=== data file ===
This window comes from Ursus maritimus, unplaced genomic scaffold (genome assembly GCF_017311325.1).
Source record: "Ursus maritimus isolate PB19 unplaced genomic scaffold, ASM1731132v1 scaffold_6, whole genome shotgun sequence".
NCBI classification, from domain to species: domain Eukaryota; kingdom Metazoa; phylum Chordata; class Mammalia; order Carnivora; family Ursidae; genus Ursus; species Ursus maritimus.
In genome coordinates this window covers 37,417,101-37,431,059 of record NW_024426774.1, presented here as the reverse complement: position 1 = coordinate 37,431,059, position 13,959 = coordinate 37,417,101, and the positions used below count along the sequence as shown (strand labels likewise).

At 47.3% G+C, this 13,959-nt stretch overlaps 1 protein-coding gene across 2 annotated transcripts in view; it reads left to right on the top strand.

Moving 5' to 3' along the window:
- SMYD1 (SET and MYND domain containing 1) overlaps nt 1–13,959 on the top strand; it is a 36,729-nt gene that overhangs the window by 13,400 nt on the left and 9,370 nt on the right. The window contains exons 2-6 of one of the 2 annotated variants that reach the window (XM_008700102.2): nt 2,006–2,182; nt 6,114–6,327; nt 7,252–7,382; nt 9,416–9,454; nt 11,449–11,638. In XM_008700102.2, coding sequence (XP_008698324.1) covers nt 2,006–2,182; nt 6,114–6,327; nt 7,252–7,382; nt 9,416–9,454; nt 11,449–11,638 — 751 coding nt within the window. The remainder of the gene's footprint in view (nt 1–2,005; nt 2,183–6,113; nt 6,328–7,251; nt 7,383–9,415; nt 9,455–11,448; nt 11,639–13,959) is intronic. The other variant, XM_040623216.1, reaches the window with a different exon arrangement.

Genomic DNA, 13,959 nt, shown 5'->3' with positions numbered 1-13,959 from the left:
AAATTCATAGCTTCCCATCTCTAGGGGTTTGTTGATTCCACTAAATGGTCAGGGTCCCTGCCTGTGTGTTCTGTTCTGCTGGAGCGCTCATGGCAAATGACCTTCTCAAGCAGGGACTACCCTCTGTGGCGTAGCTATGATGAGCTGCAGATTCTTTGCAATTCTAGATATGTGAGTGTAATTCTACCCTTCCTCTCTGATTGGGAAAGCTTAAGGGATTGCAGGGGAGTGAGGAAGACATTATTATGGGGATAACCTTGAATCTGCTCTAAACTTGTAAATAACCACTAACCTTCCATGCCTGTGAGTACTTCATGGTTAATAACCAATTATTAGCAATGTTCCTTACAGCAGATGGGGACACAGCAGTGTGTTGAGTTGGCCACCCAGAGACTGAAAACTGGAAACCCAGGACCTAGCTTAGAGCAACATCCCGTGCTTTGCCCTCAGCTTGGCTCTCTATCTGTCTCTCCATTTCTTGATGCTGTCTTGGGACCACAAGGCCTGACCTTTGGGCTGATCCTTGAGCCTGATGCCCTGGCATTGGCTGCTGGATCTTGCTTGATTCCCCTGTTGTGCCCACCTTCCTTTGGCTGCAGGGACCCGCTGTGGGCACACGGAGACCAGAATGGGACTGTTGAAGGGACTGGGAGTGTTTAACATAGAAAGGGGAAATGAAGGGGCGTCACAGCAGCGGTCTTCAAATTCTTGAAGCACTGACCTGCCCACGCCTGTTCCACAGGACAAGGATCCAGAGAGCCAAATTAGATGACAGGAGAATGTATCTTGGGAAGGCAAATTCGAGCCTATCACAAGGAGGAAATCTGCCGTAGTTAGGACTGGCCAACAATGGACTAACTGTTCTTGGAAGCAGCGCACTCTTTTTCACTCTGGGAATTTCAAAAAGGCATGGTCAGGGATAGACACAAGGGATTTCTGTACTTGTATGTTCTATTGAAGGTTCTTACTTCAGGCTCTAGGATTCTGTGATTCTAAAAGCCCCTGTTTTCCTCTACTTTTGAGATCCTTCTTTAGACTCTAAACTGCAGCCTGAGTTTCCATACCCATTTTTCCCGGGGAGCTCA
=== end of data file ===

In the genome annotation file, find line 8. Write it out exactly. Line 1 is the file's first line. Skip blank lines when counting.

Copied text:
Genomic DNA, 13,959 nt, shown 5'->3' with positions numbered 1-13,959 from the left: